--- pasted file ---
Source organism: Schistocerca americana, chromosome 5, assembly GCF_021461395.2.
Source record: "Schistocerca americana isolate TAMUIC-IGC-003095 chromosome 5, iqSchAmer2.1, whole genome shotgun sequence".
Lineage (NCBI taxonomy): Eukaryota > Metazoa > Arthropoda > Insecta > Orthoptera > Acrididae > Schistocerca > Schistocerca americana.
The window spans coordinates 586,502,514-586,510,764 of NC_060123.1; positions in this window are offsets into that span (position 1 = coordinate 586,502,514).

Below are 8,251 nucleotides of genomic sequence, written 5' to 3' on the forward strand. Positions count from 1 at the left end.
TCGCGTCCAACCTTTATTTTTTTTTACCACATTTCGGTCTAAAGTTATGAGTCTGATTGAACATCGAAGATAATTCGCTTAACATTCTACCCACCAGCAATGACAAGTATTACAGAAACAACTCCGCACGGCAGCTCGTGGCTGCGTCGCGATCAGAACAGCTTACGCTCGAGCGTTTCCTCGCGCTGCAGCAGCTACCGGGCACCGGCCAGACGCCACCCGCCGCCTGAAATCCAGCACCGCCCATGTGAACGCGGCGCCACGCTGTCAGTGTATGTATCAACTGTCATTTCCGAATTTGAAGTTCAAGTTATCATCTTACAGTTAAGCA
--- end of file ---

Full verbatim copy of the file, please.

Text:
Source organism: Schistocerca americana, chromosome 5, assembly GCF_021461395.2.
Source record: "Schistocerca americana isolate TAMUIC-IGC-003095 chromosome 5, iqSchAmer2.1, whole genome shotgun sequence".
Lineage (NCBI taxonomy): Eukaryota > Metazoa > Arthropoda > Insecta > Orthoptera > Acrididae > Schistocerca > Schistocerca americana.
The window spans coordinates 586,502,514-586,510,764 of NC_060123.1; positions in this window are offsets into that span (position 1 = coordinate 586,502,514).

Below are 8,251 nucleotides of genomic sequence, written 5' to 3' on the forward strand. Positions count from 1 at the left end.
TCGCGTCCAACCTTTATTTTTTTTTACCACATTTCGGTCTAAAGTTATGAGTCTGATTGAACATCGAAGATAATTCGCTTAACATTCTACCCACCAGCAATGACAAGTATTACAGAAACAACTCCGCACGGCAGCTCGTGGCTGCGTCGCGATCAGAACAGCTTACGCTCGAGCGTTTCCTCGCGCTGCAGCAGCTACCGGGCACCGGCCAGACGCCACCCGCCGCCTGAAATCCAGCACCGCCCATGTGAACGCGGCGCCACGCTGTCAGTGTATGTATCAACTGTCATTTCCGAATTTGAAGTTCAAGTTATCATCTTACAGTTAAGCA